After a period of impressive double-figure growth rates between 2010 and 2014, with all-time record number of mortgage loans granted in Russia in 2014, the mortgage market collapsed in 2015. Nevertheless, in 2016 the market is predicted to recover most of last year’s losses.
There was recorded a 31.7 percent contraction in mortgage approvals in Russia last year, despite the fact that in March 2015 the government approved some support for the mortgage market, by subsidising mortgage interest. It is estimated that without the government’s decision on mortgage interest rate subsidies, this collapse could have exceeded 52 percent. A total of about 210,600 loans were granted within the mortgage support programme in 2015 (30 percent of the total in Russia) at a total value of RUB 1,161bn (€17.2bn). Nevertheless, it is worthy of note that the effect of the mortgage market on residential construction activity in Russia has been constantly growing, but still it is less crucial than in developed countries. The ratio of mortgage debt outstanding to GDP expanded to only 4.94 percent in 2014, the highest figure on record, but decreased to 4.92 percent in 2015.
In 2015, mortgages granted by banks across the country were worth RUB 1,161bn (€17.2bn) in total, of which 57.7 percent was accounted for by Sberbank (52.3 percent in 2014 and 46.5 percent in 2013) and another 17.3 percent by VTB (19.9 percent in 2014 and 18.0 percent in 2013). The market shares of Sberbank slightly decreased in H1 2016, when the total value of mortgages granted was RUB 664bn (€8.5bn), of which 50 percent was accounted for by Sberbank and almost 20 percent by VTB24.
The sharp decline in the mortgage market in 2015 was caused mostly by the 4 percent contraction in the real disposable income of the population, and the shortage of long-term resources in the banking industry. Sberbank and the VTB Group control more than 70 percent of the mortgage market in Russia, but since July 2014 these lenders, along with several other state-controlled banks, have been gradually cut off from raising long-term international funding. Furthermore, the negative impact of the reduction in real disposable income was amplified by an increase in the cost of mortgages. In 2015, the interest rate on mortgages hovered between 12.3 percent and 14.7 percent, for few months reaching cost levels not seen since 2006 and 2009, whereas between 2011 and 2014 it fluctuated between 12 percent and 13 percent.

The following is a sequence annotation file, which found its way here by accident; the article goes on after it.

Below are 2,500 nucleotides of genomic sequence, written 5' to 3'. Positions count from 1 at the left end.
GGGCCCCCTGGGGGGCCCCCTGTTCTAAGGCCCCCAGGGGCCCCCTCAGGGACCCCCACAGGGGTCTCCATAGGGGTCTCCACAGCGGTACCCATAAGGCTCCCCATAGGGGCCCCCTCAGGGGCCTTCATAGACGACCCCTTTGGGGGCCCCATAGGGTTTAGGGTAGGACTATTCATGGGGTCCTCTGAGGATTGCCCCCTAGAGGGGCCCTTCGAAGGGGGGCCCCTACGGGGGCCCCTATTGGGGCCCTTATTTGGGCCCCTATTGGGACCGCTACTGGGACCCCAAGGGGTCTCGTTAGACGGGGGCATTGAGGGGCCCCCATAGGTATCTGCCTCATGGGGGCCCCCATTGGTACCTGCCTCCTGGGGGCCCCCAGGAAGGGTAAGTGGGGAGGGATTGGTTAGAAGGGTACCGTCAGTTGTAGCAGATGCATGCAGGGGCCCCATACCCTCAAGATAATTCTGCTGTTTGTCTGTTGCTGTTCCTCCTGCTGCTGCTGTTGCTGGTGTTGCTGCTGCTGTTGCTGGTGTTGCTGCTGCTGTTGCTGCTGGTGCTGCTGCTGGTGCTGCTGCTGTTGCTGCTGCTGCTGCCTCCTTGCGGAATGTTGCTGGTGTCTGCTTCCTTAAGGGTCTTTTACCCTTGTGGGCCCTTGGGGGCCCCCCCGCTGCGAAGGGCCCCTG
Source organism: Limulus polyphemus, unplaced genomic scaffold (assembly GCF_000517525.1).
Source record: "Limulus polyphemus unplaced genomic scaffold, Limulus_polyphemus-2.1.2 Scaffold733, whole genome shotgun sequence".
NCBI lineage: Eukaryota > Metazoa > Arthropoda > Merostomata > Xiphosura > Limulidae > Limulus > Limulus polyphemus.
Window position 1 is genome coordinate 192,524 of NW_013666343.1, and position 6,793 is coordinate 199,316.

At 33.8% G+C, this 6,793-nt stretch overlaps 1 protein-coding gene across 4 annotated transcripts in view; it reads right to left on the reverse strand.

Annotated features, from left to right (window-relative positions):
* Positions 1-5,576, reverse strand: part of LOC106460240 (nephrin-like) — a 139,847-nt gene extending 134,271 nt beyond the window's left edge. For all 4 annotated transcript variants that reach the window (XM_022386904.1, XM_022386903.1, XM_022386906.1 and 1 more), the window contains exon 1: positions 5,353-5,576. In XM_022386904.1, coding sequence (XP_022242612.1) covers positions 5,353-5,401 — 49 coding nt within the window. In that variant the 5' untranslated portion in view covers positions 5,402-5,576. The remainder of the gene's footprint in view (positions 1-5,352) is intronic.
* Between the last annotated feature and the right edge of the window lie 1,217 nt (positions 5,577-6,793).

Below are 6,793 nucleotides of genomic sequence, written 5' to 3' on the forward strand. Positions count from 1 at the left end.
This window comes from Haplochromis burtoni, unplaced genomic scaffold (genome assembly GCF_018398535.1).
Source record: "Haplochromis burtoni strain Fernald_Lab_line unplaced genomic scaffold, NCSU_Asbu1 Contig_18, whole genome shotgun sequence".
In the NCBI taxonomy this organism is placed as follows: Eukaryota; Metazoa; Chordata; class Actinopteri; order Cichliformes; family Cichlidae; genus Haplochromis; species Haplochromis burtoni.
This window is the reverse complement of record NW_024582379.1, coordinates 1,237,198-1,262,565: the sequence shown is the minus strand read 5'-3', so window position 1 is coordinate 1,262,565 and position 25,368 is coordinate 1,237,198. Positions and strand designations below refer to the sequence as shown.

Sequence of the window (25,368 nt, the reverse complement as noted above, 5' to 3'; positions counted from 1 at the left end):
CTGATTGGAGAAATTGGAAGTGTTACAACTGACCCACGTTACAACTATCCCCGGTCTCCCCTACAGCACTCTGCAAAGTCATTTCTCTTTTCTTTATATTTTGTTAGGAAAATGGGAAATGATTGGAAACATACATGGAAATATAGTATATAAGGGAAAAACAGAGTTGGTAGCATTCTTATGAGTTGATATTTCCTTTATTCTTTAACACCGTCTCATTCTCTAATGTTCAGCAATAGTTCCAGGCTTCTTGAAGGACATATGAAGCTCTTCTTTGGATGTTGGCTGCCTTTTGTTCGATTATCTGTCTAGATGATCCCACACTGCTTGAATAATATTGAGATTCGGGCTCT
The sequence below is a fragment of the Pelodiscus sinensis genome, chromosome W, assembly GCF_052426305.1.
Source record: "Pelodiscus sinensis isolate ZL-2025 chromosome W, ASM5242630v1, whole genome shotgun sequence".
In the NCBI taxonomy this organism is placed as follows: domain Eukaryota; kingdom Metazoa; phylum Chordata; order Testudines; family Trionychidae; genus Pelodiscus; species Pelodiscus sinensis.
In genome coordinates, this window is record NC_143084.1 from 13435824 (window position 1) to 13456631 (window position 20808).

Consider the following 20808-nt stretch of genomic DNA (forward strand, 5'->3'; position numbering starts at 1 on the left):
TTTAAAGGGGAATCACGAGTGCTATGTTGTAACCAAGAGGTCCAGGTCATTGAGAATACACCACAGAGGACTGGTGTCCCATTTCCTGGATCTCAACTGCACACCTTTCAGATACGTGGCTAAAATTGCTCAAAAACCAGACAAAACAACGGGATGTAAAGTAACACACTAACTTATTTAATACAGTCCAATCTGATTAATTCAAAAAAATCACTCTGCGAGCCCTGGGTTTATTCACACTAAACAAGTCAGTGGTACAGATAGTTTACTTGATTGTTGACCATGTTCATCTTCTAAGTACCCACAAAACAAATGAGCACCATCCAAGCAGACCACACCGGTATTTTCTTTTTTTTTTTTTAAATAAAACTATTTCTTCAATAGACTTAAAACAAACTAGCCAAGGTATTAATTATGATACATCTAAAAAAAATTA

Despite the fact that in March 2015 the government approved some support for the mortgage market, mostly by subsidising mortgage interest, this was far from sufficient to avoid a double-figure contraction in mortgage approvals in Russia last year. In March 2015 the government decided to offset the proportion of the interest rate on mortgage loans in excess of 12 percent (with the borrower supporting 12 percent and the state making up the difference).
However, even though the mortgage support incentive was approved on 13 March 2015 and was fully operational since April, banks in Russia granted only less than 67,500 mortgage loans to population each month during April-November 2015, which was not markedly more than the result achieved in the first two months of the year: 43,020 awarded in January and another 49,037 loans were granted in February. The approval process increased markedly in December, with 105,177 mortgages being granted in Russia during the month, but still 19.3 percent fewer loans were approved than in December 2014.
As indicated in the chart above, without the government’s financial support channelled to offset the proportion of mortgage interest rates in excess of 12 percent, the mortgage market’s collapse could have exceeded 51 percent in 2015. According to the Central Bank, almost 699,300 mortgages were granted in Russia in 2015 (1.01 million in 2014), of which 210,633 loans were subsidised loans. Given all the above mentioned factors, it is evident that the decisive factors in terms of the mortgage market’s collapse last year were the shortage of long-term resources in the banking industry and sizeable contraction in real personal income.
In 2016, the mortgage market is set to resume growth, with a double-figure increase in the amount of mortgage approvals very likely to be achieved this year. PMR estimates that 900,000-950,000 loans will be approved, at a predicted total value of RUB 1,500-1,600bn (€20bn).
The rebound will be fuelled by:
less expensive lending costs (when compared to 2015). The Central Bank’s key rate has been considerably reduced since the beginning of 2015, from 17 percent in January 2015 to 10.5 percent by August 2016. In H1 2016, mortgage loans were granted with an average interest rate 12.7 percent, whereas in H1 2015 the figure was 14.0 percent.
very low default rate
relatively low proportion of payments more than 31 days overdue (3.7 percent in July 2016, against 2.6 percent in February 2014)
in February 2016, the Russian government decided to extend the state mortgage subsidy programme until the end of 2016. The government will continue to offset the proportion of mortgage interest rates in excess of 12 percent, though the budget allocated for this incentive was not increased.